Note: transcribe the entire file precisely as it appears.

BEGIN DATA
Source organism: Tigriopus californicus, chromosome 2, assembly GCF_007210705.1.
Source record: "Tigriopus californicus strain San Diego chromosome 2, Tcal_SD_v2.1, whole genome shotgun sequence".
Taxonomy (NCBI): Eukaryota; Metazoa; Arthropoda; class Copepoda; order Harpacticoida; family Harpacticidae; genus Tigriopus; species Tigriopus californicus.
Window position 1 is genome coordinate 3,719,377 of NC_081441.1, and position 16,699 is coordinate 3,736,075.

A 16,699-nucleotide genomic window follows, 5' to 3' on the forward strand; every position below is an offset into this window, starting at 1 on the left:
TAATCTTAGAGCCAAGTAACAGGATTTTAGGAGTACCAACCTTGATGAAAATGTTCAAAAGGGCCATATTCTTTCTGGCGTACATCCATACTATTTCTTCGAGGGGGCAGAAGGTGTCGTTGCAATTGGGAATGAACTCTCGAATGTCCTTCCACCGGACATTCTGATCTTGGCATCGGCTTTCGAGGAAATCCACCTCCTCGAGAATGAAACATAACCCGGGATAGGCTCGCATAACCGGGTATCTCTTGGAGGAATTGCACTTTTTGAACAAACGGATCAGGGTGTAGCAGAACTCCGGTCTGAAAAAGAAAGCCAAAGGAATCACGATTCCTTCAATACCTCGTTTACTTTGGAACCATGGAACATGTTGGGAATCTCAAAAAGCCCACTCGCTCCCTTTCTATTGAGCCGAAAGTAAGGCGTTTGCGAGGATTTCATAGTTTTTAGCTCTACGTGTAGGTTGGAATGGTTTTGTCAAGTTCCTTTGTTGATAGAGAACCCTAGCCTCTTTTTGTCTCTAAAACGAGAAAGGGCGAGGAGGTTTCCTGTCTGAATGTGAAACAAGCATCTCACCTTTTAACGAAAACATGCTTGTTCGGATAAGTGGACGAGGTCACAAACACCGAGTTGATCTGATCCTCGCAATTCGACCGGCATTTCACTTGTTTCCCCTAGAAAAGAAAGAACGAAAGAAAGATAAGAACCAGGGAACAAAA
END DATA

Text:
Source organism: Tigriopus californicus, chromosome 2, assembly GCF_007210705.1.
Source record: "Tigriopus californicus strain San Diego chromosome 2, Tcal_SD_v2.1, whole genome shotgun sequence".
Taxonomy (NCBI): Eukaryota; Metazoa; Arthropoda; class Copepoda; order Harpacticoida; family Harpacticidae; genus Tigriopus; species Tigriopus californicus.
Window position 1 is genome coordinate 3,719,377 of NC_081441.1, and position 16,699 is coordinate 3,736,075.

A 16,699-nucleotide genomic window follows, 5' to 3' on the forward strand; every position below is an offset into this window, starting at 1 on the left:
TAATCTTAGAGCCAAGTAACAGGATTTTAGGAGTACCAACCTTGATGAAAATGTTCAAAAGGGCCATATTCTTTCTGGCGTACATCCATACTATTTCTTCGAGGGGGCAGAAGGTGTCGTTGCAATTGGGAATGAACTCTCGAATGTCCTTCCACCGGACATTCTGATCTTGGCATCGGCTTTCGAGGAAATCCACCTCCTCGAGAATGAAACATAACCCGGGATAGGCTCGCATAACCGGGTATCTCTTGGAGGAATTGCACTTTTTGAACAAACGGATCAGGGTGTAGCAGAACTCCGGTCTGAAAAAGAAAGCCAAAGGAATCACGATTCCTTCAATACCTCGTTTACTTTGGAACCATGGAACATGTTGGGAATCTCAAAAAGCCCACTCGCTCCCTTTCTATTGAGCCGAAAGTAAGGCGTTTGCGAGGATTTCATAGTTTTTAGCTCTACGTGTAGGTTGGAATGGTTTTGTCAAGTTCCTTTGTTGATAGAGAACCCTAGCCTCTTTTTGTCTCTAAAACGAGAAAGGGCGAGGAGGTTTCCTGTCTGAATGTGAAACAAGCATCTCACCTTTTAACGAAAACATGCTTGTTCGGATAAGTGGACGAGGTCACAAACACCGAGTTGATCTGATCCTCGCAATTCGACCGGCATTTCACTTGTTTCCCCTAGAAAAGAAAGAACGAAAGAAAGATAAGAACCAGGGAACAAAA